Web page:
After Regulation II capped debit card interchange fees for banks with assets exceeding $10 billion, some banks announced they would begin charging a monthly debit card fee. Consumer and media response was so negative that banks withdrew the proposed fee changes. Subsequently, many banks changed their checking account service fee waiver conditions by raising minimum balance requirements, requiring other account relationships (to provide additional revenue support), or eliminating some previously bundled services. The Bankrate 2012 Checking Survey found that only 39 percent of banks were offering free checking without a minimum balance requirement or maintenance fee. This percentage is down from 45 percent in 2011 and 76 percent in 2009. Credit unions have not followed suit—the number of them offering free checking is holding fairly steady at around 72 percent.

Is there anything banks can do to shift consumers' expectations and ease some of the financial risk associated with controlling operating expense levels? We would like to hear from you.

Photo of David LottBy David Lott, a retail payments risk expert in the Retail Payments Risk Forum at the Atlanta Fed

July 1, 2013 in financial services, mobile banking, regulations | Permalink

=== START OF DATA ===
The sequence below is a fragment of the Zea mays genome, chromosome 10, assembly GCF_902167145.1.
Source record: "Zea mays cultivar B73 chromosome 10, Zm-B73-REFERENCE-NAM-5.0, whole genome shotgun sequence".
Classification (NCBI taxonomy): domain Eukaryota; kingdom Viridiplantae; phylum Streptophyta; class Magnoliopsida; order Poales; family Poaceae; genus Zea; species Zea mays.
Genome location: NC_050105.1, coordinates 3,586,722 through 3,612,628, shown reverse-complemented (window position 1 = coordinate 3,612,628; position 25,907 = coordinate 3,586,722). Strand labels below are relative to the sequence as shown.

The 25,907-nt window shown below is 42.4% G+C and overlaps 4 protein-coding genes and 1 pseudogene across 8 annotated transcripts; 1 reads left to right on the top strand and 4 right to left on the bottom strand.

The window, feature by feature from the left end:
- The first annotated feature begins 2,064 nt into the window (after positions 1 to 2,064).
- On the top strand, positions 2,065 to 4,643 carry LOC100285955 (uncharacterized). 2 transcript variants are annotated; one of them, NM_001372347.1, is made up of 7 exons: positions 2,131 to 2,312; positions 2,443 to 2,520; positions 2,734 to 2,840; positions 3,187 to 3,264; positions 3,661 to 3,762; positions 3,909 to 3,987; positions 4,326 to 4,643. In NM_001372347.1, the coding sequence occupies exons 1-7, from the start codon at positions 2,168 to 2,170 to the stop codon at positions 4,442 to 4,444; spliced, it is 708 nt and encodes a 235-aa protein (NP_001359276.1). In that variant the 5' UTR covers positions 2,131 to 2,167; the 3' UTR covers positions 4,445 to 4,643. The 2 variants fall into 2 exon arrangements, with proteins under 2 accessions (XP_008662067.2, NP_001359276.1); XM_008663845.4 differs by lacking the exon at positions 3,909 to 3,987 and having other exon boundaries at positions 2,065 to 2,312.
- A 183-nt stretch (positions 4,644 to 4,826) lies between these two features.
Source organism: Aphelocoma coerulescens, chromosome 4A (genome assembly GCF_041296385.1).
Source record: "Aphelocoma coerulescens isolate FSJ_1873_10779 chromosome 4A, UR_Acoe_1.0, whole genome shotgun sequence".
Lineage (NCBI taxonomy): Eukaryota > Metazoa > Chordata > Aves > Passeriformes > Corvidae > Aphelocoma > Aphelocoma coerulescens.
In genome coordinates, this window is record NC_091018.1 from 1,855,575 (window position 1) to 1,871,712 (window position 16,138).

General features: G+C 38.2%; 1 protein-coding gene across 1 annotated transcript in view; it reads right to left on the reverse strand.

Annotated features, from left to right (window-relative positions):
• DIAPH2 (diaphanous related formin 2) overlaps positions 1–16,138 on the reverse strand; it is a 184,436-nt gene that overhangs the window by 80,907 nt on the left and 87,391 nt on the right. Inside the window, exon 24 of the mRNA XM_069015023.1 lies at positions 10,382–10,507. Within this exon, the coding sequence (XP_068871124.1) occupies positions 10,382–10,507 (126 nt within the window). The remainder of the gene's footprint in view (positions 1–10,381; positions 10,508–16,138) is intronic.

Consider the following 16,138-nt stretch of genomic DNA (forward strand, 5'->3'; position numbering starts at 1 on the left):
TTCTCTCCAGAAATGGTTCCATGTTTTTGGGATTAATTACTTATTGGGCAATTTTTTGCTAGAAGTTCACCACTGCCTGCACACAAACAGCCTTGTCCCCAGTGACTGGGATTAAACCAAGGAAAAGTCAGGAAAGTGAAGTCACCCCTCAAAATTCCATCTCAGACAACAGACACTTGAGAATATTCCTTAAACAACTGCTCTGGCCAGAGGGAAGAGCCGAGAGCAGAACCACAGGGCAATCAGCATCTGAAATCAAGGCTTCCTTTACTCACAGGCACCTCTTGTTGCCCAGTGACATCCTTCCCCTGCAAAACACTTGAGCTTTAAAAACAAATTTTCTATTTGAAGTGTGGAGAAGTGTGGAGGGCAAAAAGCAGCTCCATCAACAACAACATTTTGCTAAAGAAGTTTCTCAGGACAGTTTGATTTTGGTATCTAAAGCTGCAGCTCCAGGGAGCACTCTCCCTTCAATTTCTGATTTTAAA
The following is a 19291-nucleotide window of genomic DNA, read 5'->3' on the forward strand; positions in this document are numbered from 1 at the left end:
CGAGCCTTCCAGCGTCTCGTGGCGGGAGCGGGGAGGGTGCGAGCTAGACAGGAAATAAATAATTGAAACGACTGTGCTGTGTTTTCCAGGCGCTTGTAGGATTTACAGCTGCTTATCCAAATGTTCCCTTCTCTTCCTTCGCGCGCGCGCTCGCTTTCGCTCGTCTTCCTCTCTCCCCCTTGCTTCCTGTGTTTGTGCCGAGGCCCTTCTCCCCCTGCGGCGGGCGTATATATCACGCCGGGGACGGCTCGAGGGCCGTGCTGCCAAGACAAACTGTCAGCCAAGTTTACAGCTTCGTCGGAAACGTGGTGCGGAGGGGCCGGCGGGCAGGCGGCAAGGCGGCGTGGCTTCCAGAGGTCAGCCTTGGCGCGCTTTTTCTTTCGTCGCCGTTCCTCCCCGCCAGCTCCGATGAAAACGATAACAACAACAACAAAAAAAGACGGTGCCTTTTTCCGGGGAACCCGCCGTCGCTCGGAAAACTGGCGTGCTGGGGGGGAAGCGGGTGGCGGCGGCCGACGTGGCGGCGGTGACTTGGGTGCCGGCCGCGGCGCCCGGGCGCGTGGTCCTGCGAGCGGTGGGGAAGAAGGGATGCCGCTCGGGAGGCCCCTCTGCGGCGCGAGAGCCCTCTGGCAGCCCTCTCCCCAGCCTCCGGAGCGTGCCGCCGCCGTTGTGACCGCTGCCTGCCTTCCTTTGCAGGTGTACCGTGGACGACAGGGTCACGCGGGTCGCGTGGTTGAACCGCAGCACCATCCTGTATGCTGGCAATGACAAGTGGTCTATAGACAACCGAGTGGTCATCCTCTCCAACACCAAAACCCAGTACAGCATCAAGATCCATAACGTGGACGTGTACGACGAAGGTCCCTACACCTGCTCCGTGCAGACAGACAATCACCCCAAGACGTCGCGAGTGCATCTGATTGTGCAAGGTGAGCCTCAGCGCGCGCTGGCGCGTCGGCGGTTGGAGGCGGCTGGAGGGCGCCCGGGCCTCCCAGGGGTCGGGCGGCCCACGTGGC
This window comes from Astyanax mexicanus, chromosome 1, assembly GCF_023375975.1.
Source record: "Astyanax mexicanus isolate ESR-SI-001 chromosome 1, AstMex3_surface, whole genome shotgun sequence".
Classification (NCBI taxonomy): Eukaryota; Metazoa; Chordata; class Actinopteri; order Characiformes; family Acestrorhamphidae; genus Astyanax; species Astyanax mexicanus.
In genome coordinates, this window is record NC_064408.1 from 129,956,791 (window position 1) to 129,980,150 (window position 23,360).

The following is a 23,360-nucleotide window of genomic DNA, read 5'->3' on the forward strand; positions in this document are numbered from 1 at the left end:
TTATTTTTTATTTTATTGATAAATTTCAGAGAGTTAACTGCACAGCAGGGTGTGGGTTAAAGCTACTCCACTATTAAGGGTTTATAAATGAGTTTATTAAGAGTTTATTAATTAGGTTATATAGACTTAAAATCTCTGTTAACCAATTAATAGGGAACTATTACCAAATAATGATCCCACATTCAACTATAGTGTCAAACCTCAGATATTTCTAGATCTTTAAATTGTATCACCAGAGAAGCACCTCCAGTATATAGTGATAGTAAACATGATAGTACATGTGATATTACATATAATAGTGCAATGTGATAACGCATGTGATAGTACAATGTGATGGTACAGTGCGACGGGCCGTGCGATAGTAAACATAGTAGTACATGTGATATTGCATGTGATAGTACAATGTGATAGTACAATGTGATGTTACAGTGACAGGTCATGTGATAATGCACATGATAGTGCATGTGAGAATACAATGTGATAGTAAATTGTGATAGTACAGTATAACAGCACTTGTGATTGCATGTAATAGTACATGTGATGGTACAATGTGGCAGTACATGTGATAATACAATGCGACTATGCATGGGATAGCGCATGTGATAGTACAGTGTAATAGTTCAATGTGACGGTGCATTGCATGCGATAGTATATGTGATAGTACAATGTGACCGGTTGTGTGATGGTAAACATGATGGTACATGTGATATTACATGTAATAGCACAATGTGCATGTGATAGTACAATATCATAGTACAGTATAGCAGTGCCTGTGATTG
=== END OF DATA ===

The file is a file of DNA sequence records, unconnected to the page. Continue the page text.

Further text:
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May 13, 2013

Which Is Riskier, Change or Avoiding It?

There is no denying that any level of change brings with it some level of risk. However, sometimes avoiding change can result in even greater risk. That is the quandary many retail banks find themselves in today as they grapple with the issues of mobile banking and payments and their role in the bank's overall delivery-channel strategy. Sustainability and regeneration are principles normally associated with the community development and environmental arenas, but they can be easily applied to the banking industry and its consumer delivery channels.

Numerous research studies document a large gap in banking attitudes and product or channel usage between the Gen Y or millennial customers and the older customer segments (those who are over 35, if you consider that old). (The Retail Payments Risk Forum discussed some of this research in a paper posted on our website in April.) Younger customers have less loyalty to bank brand, readily adopt new technology, are highly influenced by advertising and peers, expect free or low-cost banking products and services, and are driven by convenience. While they do have a higher overall trust level of banks compared to nonbanks, the gap is not anywhere near as large as that of the older customer segment. The younger segments have eagerly adopted online and mobile banking and are viewed as the early adopters of mobile payments. In fact, when they select a financial institution, the quality and expansiveness of the mobile banking offering is a major factor in their decision.